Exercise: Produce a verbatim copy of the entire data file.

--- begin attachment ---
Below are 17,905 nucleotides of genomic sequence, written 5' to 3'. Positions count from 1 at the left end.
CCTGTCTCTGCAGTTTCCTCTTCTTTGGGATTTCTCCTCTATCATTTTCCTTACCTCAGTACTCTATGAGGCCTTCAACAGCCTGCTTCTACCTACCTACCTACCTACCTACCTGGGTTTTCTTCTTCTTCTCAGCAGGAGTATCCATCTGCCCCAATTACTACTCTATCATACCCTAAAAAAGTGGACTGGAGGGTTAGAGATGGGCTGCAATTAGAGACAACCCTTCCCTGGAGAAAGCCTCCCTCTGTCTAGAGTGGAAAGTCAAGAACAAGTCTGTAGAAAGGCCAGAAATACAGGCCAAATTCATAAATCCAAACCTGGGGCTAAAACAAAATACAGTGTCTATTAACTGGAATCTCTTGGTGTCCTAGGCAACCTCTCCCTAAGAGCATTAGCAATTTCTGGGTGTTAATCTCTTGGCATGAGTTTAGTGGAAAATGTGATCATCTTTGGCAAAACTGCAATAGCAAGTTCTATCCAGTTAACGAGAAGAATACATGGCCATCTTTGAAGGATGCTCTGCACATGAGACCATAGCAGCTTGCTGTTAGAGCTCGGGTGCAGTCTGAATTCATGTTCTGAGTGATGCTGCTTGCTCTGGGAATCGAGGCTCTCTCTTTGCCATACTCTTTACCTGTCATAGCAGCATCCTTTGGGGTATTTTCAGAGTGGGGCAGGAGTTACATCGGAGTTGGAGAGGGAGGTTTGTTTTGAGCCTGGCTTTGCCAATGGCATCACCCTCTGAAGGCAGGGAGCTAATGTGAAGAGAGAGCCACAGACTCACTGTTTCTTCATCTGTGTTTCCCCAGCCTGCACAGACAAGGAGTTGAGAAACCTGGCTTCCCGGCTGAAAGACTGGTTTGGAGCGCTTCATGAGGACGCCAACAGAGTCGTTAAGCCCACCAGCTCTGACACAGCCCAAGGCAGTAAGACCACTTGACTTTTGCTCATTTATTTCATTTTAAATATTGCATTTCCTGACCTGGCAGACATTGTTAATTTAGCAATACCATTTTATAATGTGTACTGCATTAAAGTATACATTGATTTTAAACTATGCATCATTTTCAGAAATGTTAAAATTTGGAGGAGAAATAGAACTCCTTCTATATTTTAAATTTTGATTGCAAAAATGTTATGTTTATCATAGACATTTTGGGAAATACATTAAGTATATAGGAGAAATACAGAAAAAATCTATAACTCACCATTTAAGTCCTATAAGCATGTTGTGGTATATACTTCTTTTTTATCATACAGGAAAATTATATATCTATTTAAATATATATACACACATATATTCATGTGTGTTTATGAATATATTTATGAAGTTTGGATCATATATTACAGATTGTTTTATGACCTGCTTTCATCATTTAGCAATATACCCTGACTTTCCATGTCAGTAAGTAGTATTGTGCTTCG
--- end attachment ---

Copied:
Below are 17,905 nucleotides of genomic sequence, written 5' to 3'. Positions count from 1 at the left end.
CCTGTCTCTGCAGTTTCCTCTTCTTTGGGATTTCTCCTCTATCATTTTCCTTACCTCAGTACTCTATGAGGCCTTCAACAGCCTGCTTCTACCTACCTACCTACCTACCTACCTGGGTTTTCTTCTTCTTCTCAGCAGGAGTATCCATCTGCCCCAATTACTACTCTATCATACCCTAAAAAAGTGGACTGGAGGGTTAGAGATGGGCTGCAATTAGAGACAACCCTTCCCTGGAGAAAGCCTCCCTCTGTCTAGAGTGGAAAGTCAAGAACAAGTCTGTAGAAAGGCCAGAAATACAGGCCAAATTCATAAATCCAAACCTGGGGCTAAAACAAAATACAGTGTCTATTAACTGGAATCTCTTGGTGTCCTAGGCAACCTCTCCCTAAGAGCATTAGCAATTTCTGGGTGTTAATCTCTTGGCATGAGTTTAGTGGAAAATGTGATCATCTTTGGCAAAACTGCAATAGCAAGTTCTATCCAGTTAACGAGAAGAATACATGGCCATCTTTGAAGGATGCTCTGCACATGAGACCATAGCAGCTTGCTGTTAGAGCTCGGGTGCAGTCTGAATTCATGTTCTGAGTGATGCTGCTTGCTCTGGGAATCGAGGCTCTCTCTTTGCCATACTCTTTACCTGTCATAGCAGCATCCTTTGGGGTATTTTCAGAGTGGGGCAGGAGTTACATCGGAGTTGGAGAGGGAGGTTTGTTTTGAGCCTGGCTTTGCCAATGGCATCACCCTCTGAAGGCAGGGAGCTAATGTGAAGAGAGAGCCACAGACTCACTGTTTCTTCATCTGTGTTTCCCCAGCCTGCACAGACAAGGAGTTGAGAAACCTGGCTTCCCGGCTGAAAGACTGGTTTGGAGCGCTTCATGAGGACGCCAACAGAGTCGTTAAGCCCACCAGCTCTGACACAGCCCAAGGCAGTAAGACCACTTGACTTTTGCTCATTTATTTCATTTTAAATATTGCATTTCCTGACCTGGCAGACATTGTTAATTTAGCAATACCATTTTATAATGTGTACTGCATTAAAGTATACATTGATTTTAAACTATGCATCATTTTCAGAAATGTTAAAATTTGGAGGAGAAATAGAACTCCTTCTATATTTTAAATTTTGATTGCAAAAATGTTATGTTTATCATAGACATTTTGGGAAATACATTAAGTATATAGGAGAAATACAGAAAAAATCTATAACTCACCATTTAAGTCCTATAAGCATGTTGTGGTATATACTTCTTTTTTATCATACAGGAAAATTATATATCTATTTAAATATATATACACACATATATTCATGTGTGTTTATGAATATATTTATGAAGTTTGGATCATATATTACAGATTGTTTTATGACCTGCTTTCATCATTTAGCAATATACCCTGACTTTCCATGTCAGTAAGTAGTATTGTGCTTCG